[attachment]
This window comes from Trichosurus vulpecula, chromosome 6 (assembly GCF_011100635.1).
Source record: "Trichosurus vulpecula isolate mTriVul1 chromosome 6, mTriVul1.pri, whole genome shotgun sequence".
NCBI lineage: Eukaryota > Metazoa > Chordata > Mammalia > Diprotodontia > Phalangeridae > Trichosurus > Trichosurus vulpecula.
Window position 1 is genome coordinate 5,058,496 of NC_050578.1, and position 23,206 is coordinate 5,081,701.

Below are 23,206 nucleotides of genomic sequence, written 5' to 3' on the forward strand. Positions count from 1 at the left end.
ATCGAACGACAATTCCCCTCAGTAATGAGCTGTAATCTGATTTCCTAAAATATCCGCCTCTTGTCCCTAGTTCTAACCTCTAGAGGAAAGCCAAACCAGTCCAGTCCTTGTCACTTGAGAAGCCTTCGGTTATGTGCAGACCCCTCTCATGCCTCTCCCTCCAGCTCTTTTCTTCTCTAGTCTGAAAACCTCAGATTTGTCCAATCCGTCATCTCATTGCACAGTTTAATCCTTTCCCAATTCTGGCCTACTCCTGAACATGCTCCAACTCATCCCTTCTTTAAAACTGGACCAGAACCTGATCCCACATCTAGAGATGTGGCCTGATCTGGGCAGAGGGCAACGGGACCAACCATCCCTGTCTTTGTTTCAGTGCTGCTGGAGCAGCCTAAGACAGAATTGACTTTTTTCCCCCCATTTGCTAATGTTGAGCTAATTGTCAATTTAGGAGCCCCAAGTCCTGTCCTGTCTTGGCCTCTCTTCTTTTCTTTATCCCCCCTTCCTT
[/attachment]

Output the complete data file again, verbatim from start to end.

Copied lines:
This window comes from Trichosurus vulpecula, chromosome 6 (assembly GCF_011100635.1).
Source record: "Trichosurus vulpecula isolate mTriVul1 chromosome 6, mTriVul1.pri, whole genome shotgun sequence".
NCBI lineage: Eukaryota > Metazoa > Chordata > Mammalia > Diprotodontia > Phalangeridae > Trichosurus > Trichosurus vulpecula.
Window position 1 is genome coordinate 5,058,496 of NC_050578.1, and position 23,206 is coordinate 5,081,701.

Below are 23,206 nucleotides of genomic sequence, written 5' to 3' on the forward strand. Positions count from 1 at the left end.
ATCGAACGACAATTCCCCTCAGTAATGAGCTGTAATCTGATTTCCTAAAATATCCGCCTCTTGTCCCTAGTTCTAACCTCTAGAGGAAAGCCAAACCAGTCCAGTCCTTGTCACTTGAGAAGCCTTCGGTTATGTGCAGACCCCTCTCATGCCTCTCCCTCCAGCTCTTTTCTTCTCTAGTCTGAAAACCTCAGATTTGTCCAATCCGTCATCTCATTGCACAGTTTAATCCTTTCCCAATTCTGGCCTACTCCTGAACATGCTCCAACTCATCCCTTCTTTAAAACTGGACCAGAACCTGATCCCACATCTAGAGATGTGGCCTGATCTGGGCAGAGGGCAACGGGACCAACCATCCCTGTCTTTGTTTCAGTGCTGCTGGAGCAGCCTAAGACAGAATTGACTTTTTTCCCCCCATTTGCTAATGTTGAGCTAATTGTCAATTTAGGAGCCCCAAGTCCTGTCCTGTCTTGGCCTCTCTTCTTTTCTTTATCCCCCCTTCCTT